- Soldier who hid, bragged about not saluting flag to be punished — in secret
- ‘Maverick’ of the seas: ‘Top Gun’ school for U.S. ship officers to launch
- Putin declares Sochi Paralympics open amid Ukrainian protest
- ‘In Jesus name, we pray’ sparks ire at Ohio council meeting
- Navy’s first laser weapon ready for prime time; drone killer to deploy this summer
- Billionaire backer: Rick Santorum ‘needs to be heard’ in 2016
- Obamacare fallout: 49 percent pessimistic; 45 percent ‘scared’
- DHS accused of holding U.S. citizen at airport, using emails to pry into her sex life
- Seattle socialist: Minimum-wage discussion skewed by ‘right-wing’ GAO analysis
- U.N. warns of Muslim ‘cleansing’ in Central African Republic
Liberals seek to Take Back health care and education
This week, several of the candidates spoke at Take Back America and also at a presidential forum hosted by the American Federation of State, County and Municipal Employees union (AFSCME).
Voters at both events said they think the Democrats have a strong field to choose from, and opined on their ideal candidate’s first days in office.
“They would need to bring manufacturing back to the Rust Belt — reopen and retool the plants,” said Kathie Sherrill of Detroit. “After we get out of Iraq, the next president needs to focus on the people who are falling between the cracks. We are losing sight of our own.”
The candidates all gave speeches with a mix of foreign and domestic policy — with most saying the U.S. must end the war, work to make friends abroad to restore international standing, and all saying every American deserves health care.
The candidates talked about fair wages, ending the country’s dependence on foreign oil and improving veterans care.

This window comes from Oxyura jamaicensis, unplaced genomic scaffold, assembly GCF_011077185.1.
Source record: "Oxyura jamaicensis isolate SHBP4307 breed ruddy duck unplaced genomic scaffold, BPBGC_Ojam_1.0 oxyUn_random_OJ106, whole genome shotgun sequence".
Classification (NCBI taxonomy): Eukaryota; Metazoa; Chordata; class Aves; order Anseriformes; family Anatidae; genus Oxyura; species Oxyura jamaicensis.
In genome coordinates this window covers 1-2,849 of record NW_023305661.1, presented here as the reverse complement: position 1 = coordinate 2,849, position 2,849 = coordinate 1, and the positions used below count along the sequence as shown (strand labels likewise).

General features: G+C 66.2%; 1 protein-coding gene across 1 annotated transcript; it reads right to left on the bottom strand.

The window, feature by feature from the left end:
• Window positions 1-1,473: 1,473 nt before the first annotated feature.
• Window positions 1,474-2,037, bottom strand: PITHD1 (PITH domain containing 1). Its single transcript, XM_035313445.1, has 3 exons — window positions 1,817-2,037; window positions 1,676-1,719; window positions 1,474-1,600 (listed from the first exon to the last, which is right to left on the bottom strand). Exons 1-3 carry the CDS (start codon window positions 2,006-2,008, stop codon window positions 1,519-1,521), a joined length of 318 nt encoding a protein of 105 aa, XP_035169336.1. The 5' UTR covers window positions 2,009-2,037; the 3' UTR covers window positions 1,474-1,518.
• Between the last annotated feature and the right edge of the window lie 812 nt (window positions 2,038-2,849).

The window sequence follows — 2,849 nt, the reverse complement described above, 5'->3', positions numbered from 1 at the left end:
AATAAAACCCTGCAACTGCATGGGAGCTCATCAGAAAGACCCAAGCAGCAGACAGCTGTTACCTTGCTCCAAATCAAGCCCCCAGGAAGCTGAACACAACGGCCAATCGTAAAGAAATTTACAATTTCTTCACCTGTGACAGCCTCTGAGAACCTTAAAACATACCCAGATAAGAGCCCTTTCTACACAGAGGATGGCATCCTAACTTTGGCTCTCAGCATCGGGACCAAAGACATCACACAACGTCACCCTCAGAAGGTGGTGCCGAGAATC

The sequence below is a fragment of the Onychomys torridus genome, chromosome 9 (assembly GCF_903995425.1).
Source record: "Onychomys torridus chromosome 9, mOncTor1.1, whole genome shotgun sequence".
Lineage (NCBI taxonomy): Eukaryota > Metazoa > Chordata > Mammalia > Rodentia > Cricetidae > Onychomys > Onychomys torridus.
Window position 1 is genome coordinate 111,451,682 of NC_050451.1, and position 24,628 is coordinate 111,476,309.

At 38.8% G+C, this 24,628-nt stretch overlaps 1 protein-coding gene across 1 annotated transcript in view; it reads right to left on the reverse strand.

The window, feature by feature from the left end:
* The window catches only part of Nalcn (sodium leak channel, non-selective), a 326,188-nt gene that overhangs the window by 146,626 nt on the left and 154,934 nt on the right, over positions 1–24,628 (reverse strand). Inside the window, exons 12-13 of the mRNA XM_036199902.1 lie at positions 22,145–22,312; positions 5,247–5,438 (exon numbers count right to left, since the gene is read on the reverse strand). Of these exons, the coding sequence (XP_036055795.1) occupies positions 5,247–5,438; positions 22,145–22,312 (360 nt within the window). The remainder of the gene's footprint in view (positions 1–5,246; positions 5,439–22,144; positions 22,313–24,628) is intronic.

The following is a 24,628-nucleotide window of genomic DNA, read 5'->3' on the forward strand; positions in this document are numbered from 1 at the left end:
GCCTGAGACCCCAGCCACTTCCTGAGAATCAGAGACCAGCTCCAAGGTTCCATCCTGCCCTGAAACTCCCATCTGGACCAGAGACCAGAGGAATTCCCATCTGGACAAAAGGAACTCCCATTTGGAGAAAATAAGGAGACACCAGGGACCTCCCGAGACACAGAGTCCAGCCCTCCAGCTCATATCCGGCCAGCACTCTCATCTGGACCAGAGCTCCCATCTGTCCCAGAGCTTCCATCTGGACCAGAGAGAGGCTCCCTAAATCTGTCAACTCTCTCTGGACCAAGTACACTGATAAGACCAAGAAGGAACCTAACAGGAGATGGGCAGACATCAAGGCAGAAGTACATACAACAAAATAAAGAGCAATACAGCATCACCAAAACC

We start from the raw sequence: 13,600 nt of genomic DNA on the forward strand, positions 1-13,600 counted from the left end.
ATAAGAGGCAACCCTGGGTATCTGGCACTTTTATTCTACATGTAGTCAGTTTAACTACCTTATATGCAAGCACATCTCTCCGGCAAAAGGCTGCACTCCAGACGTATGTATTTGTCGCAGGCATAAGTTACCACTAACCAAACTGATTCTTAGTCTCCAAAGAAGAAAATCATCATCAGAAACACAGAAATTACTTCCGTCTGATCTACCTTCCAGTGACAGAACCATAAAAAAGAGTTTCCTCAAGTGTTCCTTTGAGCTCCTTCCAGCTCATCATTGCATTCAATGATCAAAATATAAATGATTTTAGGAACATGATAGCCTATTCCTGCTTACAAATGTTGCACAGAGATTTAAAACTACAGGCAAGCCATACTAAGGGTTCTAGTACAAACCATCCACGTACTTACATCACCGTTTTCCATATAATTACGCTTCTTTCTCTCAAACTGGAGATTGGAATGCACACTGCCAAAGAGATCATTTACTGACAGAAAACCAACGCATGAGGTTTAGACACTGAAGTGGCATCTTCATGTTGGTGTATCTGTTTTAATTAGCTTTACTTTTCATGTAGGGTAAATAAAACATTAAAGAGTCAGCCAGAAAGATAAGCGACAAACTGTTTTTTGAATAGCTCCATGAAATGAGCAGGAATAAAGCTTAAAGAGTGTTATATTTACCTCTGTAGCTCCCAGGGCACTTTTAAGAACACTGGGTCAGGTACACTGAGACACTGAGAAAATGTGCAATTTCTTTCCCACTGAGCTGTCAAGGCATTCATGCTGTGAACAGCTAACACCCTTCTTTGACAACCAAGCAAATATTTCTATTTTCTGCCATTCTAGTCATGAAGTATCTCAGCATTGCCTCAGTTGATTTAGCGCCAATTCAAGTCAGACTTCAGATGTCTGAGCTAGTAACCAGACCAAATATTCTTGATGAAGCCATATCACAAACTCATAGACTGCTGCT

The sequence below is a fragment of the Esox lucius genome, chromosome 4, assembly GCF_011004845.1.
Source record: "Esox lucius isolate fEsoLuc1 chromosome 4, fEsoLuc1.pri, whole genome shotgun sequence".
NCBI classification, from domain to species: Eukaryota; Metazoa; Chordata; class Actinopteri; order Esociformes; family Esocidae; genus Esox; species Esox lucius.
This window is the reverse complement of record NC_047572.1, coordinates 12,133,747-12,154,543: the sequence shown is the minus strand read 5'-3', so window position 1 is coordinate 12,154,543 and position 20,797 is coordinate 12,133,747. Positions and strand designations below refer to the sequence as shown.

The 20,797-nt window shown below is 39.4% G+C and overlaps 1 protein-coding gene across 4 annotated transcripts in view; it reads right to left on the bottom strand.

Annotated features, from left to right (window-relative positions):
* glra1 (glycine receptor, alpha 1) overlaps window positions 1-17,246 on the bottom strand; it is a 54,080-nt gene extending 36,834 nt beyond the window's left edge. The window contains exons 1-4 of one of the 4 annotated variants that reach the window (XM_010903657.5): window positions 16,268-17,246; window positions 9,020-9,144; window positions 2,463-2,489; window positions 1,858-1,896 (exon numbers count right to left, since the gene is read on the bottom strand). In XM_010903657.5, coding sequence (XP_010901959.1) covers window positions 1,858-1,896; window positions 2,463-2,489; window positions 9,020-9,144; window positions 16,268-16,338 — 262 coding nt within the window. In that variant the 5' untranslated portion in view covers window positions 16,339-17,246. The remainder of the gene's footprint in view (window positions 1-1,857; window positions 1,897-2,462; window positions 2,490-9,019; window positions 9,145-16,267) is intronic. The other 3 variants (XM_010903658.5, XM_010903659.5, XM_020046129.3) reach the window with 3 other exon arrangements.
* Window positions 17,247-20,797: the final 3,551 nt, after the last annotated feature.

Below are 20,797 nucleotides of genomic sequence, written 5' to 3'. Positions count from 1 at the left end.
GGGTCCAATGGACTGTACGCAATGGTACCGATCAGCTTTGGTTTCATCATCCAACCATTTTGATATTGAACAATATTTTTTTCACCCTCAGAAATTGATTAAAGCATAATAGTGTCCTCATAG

The domestic portion of Mrs. Clinton’s speech included the theme of helping people be seen by government.
“Too many people … feel like they’re invisible to their government,” she said. “They’re working as hard as they can. All they’re asking for is to be given a fair chance. … I want every American to know that their needs and their lives are not invisible to this group and they’re not invisible to me, and they won’t be invisible to the next president of the United States.”
Each offered some policy positions.
Mr. Obama said he would raise the fuel efficiency of cars, and noted he wasn’t afraid to tout that plan recently to auto executives in Detroit. He also talked about restoring the middle class.
“It’s time to turn the page for all those Americans who want nothing more than to have a job that can pay the bills and raise a family,” he said.
Voters didn’t mind the nuanced differences in the candidates’ health care plans, and lauded Mrs. Clinton’s efforts on health care when her husband was in the White House. This time around, she has promised universal health care but hasn’t yet released a detailed plan.
Mr. Obama said his plan would cut the cost of an average family’s annual premium by up to $2,500 and would help people without insurance buy a coverage similar to what members of Congress enjoy.
Mr. Edwards would roll back the Bush tax cuts to pay for his plan that would mandate coverage for every man, woman and child.
The forum attendees also called for union rights and punishing companies that outsource jobs.
By Tammy Bruce
- Bill Clinton cashes in on struggling nonprofit hospital
- Putin has transformed Russian army into a lean, mean fighting machine
- BRUCE: Obama's bizarre immigration rules
- IRS to turn over Lerner emails in tea party targeting probe
- DELAY: A revolution for the Constitution
- Bill Clinton poses for photo with Bunny Ranch prostitutes
- Unemployment insurance vote could happen next week
- Kim Jong-un calls for execution of 33 Christians
- U.S. pilot scares off Iranians with 'Top Gun'-worthy stunt: 'You really ought to go home'
- High schooler suing parents for money shot down by judge
Pope Francis meets his 'mini-me'
Celebrity deaths in 2014
Winter storm hits states — again